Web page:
To give ear to. See under Ear.
 To give forth, to give out; to publish; to tell. --Hayward.
 To give ground. See under Ground, n.
 To give the hand, to pledge friendship or faith.
 To give the hand of, to espouse; to bestow in marriage.
 To give the head. See under Head, n.
 To give in. (a) To abate; to deduct. (b) To declare; to make known; to announce; to tender; as, to give in one's adhesion to a party.
 To give the lie to (a person), to tell (him) that he lies.
 To give line. See under Line.
 To give off, to emit, as steam, vapor, odor, etc.
 To give one's self away, to make an inconsiderate surrender of one's cause, an unintentional disclosure of one's purposes, or the like. [Colloq.]
 To give out. (a) To utter publicly; to report; to announce or declare.
    One that gives out himself Prince Florizel.   --Shak.
    Give out you are of Epidamnum.   --Shak.
 (b) To send out; to emit; to distribute; as, a substance gives out steam or odors.
 To give over. (a) To yield completely; to quit; to abandon. (b) To despair of. (c) To addict, resign, or apply (one's self).
    The Babylonians had given themselves over to all manner of vice.    --Grew.
 -- To give place, to withdraw; to yield one's claim.
 To give points. (a) In games of skill, to equalize chances by conceding a certain advantage; to allow a handicap. (b) To give useful suggestions. [Colloq.]
 To give rein. See under Rein, n.
 To give the sack. Same as To give the bag.
 To give and take. (a) To average gains and losses. (b) To exchange freely, as blows, sarcasms, etc.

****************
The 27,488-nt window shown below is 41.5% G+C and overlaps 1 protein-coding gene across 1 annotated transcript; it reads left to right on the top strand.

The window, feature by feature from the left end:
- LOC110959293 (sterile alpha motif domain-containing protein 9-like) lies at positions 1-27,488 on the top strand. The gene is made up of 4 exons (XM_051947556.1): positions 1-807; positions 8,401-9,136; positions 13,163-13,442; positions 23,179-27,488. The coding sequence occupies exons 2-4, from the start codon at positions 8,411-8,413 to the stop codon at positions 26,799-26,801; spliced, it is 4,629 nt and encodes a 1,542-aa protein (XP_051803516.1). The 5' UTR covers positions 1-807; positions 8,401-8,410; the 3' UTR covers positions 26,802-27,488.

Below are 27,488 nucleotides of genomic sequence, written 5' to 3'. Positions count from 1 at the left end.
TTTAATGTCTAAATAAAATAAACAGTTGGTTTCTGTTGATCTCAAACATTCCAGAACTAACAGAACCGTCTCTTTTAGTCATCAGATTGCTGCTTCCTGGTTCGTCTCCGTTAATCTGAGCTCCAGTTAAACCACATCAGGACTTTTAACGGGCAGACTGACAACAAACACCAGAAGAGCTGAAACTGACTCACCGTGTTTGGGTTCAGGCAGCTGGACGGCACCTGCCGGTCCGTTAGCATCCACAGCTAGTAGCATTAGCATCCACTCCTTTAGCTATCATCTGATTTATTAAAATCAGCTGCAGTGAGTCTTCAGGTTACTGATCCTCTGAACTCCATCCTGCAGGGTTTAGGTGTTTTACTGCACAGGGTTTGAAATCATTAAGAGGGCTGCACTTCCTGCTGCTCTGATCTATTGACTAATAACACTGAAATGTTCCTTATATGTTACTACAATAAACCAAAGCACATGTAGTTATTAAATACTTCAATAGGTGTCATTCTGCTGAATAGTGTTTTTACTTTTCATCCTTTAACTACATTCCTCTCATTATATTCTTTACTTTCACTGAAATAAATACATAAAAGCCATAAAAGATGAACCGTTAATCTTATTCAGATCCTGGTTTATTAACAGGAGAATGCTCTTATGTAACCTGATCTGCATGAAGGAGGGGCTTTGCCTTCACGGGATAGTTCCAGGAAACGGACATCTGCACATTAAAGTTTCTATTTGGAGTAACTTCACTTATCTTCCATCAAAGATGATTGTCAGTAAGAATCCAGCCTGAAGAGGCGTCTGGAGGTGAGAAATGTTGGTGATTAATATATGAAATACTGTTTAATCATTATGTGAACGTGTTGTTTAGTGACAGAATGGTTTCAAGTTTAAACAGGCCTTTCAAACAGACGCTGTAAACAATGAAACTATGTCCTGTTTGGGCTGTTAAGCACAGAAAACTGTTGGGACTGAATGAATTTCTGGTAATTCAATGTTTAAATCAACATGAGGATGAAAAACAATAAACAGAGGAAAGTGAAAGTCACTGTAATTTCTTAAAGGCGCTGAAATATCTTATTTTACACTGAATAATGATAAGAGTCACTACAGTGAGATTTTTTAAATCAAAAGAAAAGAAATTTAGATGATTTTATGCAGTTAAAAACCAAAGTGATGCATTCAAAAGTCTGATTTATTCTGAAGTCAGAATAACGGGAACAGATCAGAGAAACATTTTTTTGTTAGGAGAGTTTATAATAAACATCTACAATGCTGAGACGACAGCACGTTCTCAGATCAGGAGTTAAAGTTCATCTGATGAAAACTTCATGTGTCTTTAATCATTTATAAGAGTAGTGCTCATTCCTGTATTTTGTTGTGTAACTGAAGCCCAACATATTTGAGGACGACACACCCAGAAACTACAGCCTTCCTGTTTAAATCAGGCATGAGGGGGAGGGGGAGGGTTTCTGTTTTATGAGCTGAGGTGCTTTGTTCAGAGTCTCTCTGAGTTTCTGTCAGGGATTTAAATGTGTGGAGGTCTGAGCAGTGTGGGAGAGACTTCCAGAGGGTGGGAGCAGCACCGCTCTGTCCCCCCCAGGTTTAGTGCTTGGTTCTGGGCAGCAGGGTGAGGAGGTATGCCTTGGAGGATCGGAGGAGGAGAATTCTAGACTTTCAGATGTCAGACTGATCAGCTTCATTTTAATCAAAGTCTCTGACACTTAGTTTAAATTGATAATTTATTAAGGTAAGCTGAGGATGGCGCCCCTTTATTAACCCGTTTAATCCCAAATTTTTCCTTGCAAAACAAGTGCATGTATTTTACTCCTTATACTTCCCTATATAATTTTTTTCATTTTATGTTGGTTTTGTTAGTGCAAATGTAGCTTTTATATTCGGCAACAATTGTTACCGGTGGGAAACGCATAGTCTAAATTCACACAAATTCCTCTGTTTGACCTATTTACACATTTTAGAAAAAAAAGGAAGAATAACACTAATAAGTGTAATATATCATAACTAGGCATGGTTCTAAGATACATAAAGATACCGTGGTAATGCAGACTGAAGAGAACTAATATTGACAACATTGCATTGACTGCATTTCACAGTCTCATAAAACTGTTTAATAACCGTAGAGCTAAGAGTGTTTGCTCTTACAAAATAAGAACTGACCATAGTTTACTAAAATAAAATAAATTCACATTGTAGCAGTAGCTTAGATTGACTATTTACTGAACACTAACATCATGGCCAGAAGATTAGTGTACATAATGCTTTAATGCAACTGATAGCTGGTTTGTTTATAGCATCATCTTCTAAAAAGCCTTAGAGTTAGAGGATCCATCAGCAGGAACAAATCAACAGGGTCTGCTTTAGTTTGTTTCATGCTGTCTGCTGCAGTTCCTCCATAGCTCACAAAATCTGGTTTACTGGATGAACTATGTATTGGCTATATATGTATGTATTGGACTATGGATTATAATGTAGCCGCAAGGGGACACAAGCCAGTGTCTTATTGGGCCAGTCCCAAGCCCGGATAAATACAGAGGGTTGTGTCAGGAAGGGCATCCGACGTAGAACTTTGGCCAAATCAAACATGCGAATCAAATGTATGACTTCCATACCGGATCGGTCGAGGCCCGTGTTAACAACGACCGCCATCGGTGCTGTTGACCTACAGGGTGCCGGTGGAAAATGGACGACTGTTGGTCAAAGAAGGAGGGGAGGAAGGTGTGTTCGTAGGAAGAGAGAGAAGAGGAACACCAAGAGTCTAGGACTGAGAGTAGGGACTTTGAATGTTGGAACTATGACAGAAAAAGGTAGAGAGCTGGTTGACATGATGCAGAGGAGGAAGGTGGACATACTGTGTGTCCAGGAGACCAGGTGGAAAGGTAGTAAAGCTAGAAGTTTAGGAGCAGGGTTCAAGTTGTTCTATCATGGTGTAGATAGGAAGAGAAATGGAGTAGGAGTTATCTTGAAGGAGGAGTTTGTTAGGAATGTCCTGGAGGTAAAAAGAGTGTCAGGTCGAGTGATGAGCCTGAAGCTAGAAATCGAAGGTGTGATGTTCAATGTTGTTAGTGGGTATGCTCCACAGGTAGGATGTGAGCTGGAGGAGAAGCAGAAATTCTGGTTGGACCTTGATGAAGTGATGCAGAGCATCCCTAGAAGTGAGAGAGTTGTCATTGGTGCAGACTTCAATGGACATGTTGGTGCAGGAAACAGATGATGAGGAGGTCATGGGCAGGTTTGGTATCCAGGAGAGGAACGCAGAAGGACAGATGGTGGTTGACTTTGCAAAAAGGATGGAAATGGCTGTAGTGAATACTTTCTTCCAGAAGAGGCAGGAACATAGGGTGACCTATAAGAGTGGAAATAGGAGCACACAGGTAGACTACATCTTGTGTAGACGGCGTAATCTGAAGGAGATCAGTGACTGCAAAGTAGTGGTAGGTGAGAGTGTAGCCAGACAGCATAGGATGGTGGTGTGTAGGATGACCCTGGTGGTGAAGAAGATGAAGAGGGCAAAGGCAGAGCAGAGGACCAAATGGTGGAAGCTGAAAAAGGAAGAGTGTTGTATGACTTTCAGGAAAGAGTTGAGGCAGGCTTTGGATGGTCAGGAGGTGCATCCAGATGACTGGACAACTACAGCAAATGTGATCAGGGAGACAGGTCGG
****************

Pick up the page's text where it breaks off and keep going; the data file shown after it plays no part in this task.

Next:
To give time (Law), to accord extension or forbearance to a debtor. --Abbott.
 To give the time of day, to salute one with the compliment appropriate to the hour, as “good morning.” “good evening”, etc.
 To give tongue, in hunter's phrase, to bark; -- said of dogs.
 To give up. (a) To abandon; to surrender. “Don't give up the ship.”
 He has . . . given up
 For certain drops of salt, your city Rome.   --Shak.
 (b) To make public; to reveal.
 I'll not state them
 By giving up their characters.   --Beau. & Fl.
 (c) (Used also reflexively.)
 To give up the ghost. See under Ghost.
 To give one's self up, to abandon hope; to despair; to surrender one's self.
 To give way. (a) To withdraw; to give place. (b) To yield to force or pressure; as, the scaffolding gave way. (c) Naut. To begin to row; or to row with increased energy. (d) Stock Exchange. To depreciate or decline in value; as, railroad securities gave way two per cent.
 To give way together, to row in time; to keep stroke.
 Syn: -- To Give, Confer, Grant.
 Usage: To give is the generic word, embracing all the rest. To confer was originally used of persons in power, who gave permanent grants or privileges; as, to confer the order of knighthood; and hence it still denotes the giving of something which might have been withheld; as, to confer a favor. To grant is to give in answer to a petition or request, or to one who is in some way dependent or inferior.

From: Webster's Revised Unabridged Dictionary (1913)

 Ghost n.
 1. The spirit; the soul of man. [Obs.]
    Then gives her grieved ghost thus to lament.   --Spenser.
 2. The disembodied soul; the soul or spirit of a deceased person; a spirit appearing after death; an apparition; a specter.
    The mighty ghosts of our great Harrys rose.   --Shak.
 I thought that I had died in sleep,
 And was a blessed ghost.   --Coleridge.
 3. Any faint shadowy semblance; an unsubstantial image; a phantom; a glimmering; as, not a ghost of a chance; the ghost of an idea.
    Each separate dying ember wrought its ghost upon the floor.   --Poe.
 4. A false image formed in a telescope by reflection from the surfaces of one or more lenses.
 Ghost moth Zool., a large European moth (Hepialus humuli); so called from the white color of the male, and the peculiar hovering flight; -- called also great swift.
 Holy Ghost, the Holy Spirit; the Paraclete; the Comforter; Theol. the third person in the Trinity.
 To give up the ghost or To yield up the ghost, to die; to expire.
    And he gave up the ghost full softly.   --Chaucer.
    Jacob . . . yielded up the ghost, and was gathered unto his people.   --Gen. xlix. 33.